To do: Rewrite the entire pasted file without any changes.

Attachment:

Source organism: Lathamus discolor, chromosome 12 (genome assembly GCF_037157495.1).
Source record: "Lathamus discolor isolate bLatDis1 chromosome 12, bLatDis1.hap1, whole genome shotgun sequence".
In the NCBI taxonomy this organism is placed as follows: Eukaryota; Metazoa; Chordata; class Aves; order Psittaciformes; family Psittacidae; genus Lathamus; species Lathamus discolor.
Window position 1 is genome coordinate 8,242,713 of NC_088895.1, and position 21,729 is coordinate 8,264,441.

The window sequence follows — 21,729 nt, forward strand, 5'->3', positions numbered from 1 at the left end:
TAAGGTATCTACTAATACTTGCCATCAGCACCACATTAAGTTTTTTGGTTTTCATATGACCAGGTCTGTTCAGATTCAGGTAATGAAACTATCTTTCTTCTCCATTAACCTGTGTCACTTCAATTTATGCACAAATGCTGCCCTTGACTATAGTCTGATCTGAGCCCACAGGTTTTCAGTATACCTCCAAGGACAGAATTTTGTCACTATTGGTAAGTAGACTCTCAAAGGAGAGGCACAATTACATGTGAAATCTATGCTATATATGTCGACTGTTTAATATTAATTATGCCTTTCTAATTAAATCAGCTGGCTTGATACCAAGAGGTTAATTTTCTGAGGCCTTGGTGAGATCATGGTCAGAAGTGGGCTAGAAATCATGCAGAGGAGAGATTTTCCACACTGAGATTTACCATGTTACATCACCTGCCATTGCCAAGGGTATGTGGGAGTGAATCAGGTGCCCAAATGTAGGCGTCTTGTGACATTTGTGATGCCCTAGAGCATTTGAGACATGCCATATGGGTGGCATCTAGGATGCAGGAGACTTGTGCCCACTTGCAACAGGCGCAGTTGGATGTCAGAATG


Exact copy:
Source organism: Lathamus discolor, chromosome 12 (genome assembly GCF_037157495.1).
Source record: "Lathamus discolor isolate bLatDis1 chromosome 12, bLatDis1.hap1, whole genome shotgun sequence".
In the NCBI taxonomy this organism is placed as follows: Eukaryota; Metazoa; Chordata; class Aves; order Psittaciformes; family Psittacidae; genus Lathamus; species Lathamus discolor.
Window position 1 is genome coordinate 8,242,713 of NC_088895.1, and position 21,729 is coordinate 8,264,441.

The window sequence follows — 21,729 nt, forward strand, 5'->3', positions numbered from 1 at the left end:
TAAGGTATCTACTAATACTTGCCATCAGCACCACATTAAGTTTTTTGGTTTTCATATGACCAGGTCTGTTCAGATTCAGGTAATGAAACTATCTTTCTTCTCCATTAACCTGTGTCACTTCAATTTATGCACAAATGCTGCCCTTGACTATAGTCTGATCTGAGCCCACAGGTTTTCAGTATACCTCCAAGGACAGAATTTTGTCACTATTGGTAAGTAGACTCTCAAAGGAGAGGCACAATTACATGTGAAATCTATGCTATATATGTCGACTGTTTAATATTAATTATGCCTTTCTAATTAAATCAGCTGGCTTGATACCAAGAGGTTAATTTTCTGAGGCCTTGGTGAGATCATGGTCAGAAGTGGGCTAGAAATCATGCAGAGGAGAGATTTTCCACACTGAGATTTACCATGTTACATCACCTGCCATTGCCAAGGGTATGTGGGAGTGAATCAGGTGCCCAAATGTAGGCGTCTTGTGACATTTGTGATGCCCTAGAGCATTTGAGACATGCCATATGGGTGGCATCTAGGATGCAGGAGACTTGTGCCCACTTGCAACAGGCGCAGTTGGATGTCAGAATG